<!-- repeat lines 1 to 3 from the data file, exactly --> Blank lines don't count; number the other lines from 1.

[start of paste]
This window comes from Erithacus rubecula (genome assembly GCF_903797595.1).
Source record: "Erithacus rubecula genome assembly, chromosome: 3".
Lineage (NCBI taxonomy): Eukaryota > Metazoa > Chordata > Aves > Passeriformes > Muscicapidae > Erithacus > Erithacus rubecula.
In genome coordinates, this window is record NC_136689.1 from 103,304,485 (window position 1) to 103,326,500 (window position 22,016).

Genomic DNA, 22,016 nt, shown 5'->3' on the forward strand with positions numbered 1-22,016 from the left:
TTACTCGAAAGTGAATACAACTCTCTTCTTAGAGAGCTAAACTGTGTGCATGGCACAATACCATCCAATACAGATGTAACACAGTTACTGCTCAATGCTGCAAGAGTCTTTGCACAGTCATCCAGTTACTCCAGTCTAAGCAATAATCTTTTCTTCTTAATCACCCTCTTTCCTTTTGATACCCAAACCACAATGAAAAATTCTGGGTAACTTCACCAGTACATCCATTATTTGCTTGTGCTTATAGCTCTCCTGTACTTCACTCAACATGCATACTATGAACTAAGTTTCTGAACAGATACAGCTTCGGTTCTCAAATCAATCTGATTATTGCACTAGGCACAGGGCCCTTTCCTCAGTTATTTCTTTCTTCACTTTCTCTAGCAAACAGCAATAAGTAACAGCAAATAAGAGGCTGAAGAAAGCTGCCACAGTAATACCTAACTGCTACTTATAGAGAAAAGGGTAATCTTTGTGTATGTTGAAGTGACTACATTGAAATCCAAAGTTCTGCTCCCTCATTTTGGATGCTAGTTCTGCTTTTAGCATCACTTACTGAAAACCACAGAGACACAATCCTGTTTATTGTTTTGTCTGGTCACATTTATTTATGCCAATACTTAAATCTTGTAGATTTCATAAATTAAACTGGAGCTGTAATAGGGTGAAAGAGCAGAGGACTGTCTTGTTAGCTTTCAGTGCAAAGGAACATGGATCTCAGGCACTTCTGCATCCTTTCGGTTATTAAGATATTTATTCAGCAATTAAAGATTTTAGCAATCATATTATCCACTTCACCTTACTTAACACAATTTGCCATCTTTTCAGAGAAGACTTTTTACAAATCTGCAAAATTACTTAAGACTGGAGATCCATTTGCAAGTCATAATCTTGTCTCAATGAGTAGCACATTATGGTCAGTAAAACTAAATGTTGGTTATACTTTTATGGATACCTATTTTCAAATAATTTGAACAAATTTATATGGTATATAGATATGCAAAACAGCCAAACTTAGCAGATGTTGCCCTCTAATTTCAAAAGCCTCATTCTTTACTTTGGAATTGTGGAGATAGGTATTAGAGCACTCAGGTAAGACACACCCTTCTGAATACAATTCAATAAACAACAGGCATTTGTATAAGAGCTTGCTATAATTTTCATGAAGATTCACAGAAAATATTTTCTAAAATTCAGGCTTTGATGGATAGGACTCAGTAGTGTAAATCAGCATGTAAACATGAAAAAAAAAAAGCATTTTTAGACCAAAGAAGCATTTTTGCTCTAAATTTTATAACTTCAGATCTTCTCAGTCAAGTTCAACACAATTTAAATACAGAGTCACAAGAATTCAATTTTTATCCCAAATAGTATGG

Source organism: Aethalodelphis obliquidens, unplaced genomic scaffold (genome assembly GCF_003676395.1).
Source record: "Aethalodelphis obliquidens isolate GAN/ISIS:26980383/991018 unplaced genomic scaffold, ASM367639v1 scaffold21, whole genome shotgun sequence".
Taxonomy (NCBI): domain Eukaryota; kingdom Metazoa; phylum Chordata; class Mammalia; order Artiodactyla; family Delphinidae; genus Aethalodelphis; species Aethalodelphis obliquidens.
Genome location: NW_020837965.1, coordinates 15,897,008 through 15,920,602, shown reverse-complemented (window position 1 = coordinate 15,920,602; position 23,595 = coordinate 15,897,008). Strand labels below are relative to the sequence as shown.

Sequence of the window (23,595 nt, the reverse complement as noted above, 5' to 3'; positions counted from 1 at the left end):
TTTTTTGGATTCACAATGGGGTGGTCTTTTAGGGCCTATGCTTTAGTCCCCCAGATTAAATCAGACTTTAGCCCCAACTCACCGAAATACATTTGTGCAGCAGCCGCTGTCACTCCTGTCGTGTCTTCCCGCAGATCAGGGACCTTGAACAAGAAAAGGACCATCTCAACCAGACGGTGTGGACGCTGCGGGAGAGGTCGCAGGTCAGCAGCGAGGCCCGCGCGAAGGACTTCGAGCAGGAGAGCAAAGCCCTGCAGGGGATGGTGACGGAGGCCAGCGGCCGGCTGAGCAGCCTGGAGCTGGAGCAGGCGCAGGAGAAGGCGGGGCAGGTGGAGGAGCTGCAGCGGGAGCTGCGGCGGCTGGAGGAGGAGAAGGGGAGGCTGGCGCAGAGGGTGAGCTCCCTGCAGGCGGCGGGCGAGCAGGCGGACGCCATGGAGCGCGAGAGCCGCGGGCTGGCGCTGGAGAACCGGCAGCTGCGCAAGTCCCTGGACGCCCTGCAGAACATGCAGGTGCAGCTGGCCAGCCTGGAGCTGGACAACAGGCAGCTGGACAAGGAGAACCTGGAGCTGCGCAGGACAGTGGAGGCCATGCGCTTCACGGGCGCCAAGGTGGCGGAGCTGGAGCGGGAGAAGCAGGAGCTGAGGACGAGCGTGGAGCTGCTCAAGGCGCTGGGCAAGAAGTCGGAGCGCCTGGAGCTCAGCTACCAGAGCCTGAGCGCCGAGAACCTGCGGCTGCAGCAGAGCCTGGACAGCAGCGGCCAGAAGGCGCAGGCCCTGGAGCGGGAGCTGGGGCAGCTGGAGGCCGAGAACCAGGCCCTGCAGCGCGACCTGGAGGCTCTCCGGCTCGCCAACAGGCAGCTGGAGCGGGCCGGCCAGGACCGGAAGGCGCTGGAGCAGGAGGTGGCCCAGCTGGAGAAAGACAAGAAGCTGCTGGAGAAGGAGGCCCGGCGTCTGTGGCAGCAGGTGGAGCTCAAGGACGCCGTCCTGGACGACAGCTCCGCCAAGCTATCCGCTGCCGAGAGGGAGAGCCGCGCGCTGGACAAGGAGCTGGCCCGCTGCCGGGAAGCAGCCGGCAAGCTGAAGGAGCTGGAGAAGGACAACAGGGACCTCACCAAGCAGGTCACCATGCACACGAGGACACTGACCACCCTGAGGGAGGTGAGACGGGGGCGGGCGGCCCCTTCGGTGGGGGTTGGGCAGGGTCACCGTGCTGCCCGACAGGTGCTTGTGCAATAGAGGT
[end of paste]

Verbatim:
This window comes from Erithacus rubecula (genome assembly GCF_903797595.1).
Source record: "Erithacus rubecula genome assembly, chromosome: 3".
Lineage (NCBI taxonomy): Eukaryota > Metazoa > Chordata > Aves > Passeriformes > Muscicapidae > Erithacus > Erithacus rubecula.